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Brussels region scraps Molenbeek's tax on supermarket self-checkouts

07:02 23/10/2022

The Brussels commune of Molenbeek will not to go through with its plans to add an extra tax for supermarkets that use self-checkouts, after it was struck down by the Brussels region.

The municipality believed that such a tax was justified because self-checkouts eliminate jobs, force customers to perform duties normally executed by paid staff, and reduce chances for socialisation for some of society’s more vulnerable people, such as the elderly or disabled.

Molenbeek had planned to tax €5,600 per machine within its commune, but Brussels minister for local government Bernard Clerfayt (DéFI) annulled the regulation, according to his office.

Numerous people had chimed in on the measure, both in support and in opposition.

After it was introduced, Clerfayt suspended it in August saying he disagreed that automatic cash registers “would contribute to local dehumanisation in the employment sector because customers retain the choice of going to traditional cash registers if they wish to have human contact”.

Clerfayt also said that such machines still require control and interaction from a traditional cashier, which made the devices less of a threat to job security than others alleged.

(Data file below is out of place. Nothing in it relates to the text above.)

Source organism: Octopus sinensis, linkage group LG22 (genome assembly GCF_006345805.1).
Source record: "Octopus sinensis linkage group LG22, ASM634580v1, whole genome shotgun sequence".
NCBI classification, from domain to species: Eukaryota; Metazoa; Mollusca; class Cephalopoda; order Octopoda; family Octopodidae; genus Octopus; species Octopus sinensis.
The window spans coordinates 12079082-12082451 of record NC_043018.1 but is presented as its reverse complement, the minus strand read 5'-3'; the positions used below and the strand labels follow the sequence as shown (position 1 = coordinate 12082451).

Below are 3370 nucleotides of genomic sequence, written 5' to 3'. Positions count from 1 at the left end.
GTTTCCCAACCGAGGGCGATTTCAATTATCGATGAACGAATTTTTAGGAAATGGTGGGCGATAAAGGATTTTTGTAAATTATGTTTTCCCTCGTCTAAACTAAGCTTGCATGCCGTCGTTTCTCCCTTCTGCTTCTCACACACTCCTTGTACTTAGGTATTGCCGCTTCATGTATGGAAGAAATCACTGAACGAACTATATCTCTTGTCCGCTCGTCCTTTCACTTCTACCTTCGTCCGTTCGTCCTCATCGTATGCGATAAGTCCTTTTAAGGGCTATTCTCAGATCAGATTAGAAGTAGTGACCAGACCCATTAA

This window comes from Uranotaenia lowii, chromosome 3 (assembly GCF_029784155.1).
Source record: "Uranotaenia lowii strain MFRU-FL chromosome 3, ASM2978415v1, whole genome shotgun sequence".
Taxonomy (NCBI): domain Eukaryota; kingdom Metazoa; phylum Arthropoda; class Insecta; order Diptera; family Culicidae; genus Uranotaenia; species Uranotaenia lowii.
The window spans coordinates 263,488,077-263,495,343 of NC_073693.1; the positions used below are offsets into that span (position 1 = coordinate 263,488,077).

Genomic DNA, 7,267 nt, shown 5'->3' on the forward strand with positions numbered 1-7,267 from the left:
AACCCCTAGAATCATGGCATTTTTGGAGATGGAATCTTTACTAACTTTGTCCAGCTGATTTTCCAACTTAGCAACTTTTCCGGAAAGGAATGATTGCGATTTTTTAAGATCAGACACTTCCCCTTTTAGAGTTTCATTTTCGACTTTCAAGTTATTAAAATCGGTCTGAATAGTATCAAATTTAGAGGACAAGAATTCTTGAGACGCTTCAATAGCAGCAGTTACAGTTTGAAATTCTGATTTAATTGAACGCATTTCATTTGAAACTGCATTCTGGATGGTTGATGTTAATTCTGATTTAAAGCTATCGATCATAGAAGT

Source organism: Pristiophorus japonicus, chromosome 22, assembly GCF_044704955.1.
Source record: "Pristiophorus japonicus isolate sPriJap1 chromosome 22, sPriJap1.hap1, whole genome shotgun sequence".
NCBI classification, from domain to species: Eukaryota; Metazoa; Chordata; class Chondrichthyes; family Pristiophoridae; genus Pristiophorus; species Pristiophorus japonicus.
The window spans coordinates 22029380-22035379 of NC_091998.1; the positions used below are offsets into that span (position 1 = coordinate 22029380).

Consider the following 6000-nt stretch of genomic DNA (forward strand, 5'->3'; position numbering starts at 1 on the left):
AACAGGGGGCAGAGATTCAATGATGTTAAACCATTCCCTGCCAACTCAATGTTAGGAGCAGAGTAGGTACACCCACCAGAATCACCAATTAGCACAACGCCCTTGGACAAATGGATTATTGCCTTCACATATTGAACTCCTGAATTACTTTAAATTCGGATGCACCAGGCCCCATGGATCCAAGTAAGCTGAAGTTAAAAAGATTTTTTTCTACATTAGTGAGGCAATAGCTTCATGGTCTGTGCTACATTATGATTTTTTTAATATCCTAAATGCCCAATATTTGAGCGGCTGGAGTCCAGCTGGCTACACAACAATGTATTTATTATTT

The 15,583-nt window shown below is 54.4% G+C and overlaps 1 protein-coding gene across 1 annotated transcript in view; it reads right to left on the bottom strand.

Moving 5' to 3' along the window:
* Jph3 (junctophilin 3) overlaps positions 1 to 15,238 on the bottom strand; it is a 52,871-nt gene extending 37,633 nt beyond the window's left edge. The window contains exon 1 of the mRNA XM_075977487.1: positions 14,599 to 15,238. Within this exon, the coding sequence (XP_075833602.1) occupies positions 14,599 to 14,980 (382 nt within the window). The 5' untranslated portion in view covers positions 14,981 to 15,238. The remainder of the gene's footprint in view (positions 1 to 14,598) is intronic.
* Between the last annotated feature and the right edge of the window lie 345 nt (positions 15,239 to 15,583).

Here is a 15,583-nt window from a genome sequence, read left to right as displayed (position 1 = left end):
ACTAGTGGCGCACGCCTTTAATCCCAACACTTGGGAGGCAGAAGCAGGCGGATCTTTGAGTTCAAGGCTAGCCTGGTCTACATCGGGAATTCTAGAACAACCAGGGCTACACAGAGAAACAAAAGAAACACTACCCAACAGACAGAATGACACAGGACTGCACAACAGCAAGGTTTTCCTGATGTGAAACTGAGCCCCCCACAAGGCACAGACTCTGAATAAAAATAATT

The minister also argued that the tax goes directly against a broader, regional policy aimed at promoting digitalisation in Brussels.

After the suspension, Molenbeek submitted a new measure that Clerfayt called “similar in every respect”, emphasising that he had not changed his mind in terms of “believing that it risks harming economic development”.

“We have not seen a drop in employment in the shops since the installation of self-scanners,” a statement from his office reads.

“It is a tool that saves time for customers and allows companies to remain competitive on the market.”

Taxing certain uses of automation is not entirely off the table, however. Further discussions within government and consultation with affected companies is planned.

But for now, Molenbeek’s tax on self-checkouts will not come to fruition.

“The Molenbeek initiative would have led to fiscal disparities with considerable impacts on economic development,” Clerfayt said.

Written by Helen Lyons